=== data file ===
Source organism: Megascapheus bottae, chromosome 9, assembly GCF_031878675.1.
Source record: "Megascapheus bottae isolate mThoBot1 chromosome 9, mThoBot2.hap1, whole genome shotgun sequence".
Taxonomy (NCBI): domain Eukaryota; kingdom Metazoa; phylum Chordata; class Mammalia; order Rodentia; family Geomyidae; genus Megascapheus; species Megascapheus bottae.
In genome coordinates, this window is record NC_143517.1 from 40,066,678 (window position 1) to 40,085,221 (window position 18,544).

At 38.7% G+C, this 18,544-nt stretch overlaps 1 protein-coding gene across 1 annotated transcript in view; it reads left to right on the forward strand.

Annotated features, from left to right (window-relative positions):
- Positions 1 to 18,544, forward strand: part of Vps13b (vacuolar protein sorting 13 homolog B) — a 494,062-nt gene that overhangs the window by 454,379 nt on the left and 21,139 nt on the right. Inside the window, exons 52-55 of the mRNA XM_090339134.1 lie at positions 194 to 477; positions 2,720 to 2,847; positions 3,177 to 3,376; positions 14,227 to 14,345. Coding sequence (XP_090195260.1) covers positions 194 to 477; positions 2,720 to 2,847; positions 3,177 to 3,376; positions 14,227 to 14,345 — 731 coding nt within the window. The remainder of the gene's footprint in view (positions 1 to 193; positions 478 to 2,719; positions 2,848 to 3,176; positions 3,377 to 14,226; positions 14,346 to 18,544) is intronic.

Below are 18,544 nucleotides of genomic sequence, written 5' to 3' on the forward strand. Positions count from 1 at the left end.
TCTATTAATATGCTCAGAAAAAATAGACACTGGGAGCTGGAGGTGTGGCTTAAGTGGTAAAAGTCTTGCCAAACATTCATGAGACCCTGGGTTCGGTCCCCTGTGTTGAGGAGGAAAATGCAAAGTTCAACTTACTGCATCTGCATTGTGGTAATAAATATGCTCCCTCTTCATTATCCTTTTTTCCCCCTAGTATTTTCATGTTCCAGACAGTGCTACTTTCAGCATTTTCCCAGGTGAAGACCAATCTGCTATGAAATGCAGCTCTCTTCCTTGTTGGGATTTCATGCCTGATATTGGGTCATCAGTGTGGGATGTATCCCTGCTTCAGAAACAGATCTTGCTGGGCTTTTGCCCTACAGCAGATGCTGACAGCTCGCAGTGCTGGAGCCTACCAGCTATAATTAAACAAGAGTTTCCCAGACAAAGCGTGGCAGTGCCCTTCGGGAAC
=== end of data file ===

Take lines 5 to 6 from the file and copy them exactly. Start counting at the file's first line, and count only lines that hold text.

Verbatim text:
At 38.7% G+C, this 18,544-nt stretch overlaps 1 protein-coding gene across 1 annotated transcript in view; it reads left to right on the forward strand.

Annotated features, from left to right (window-relative positions):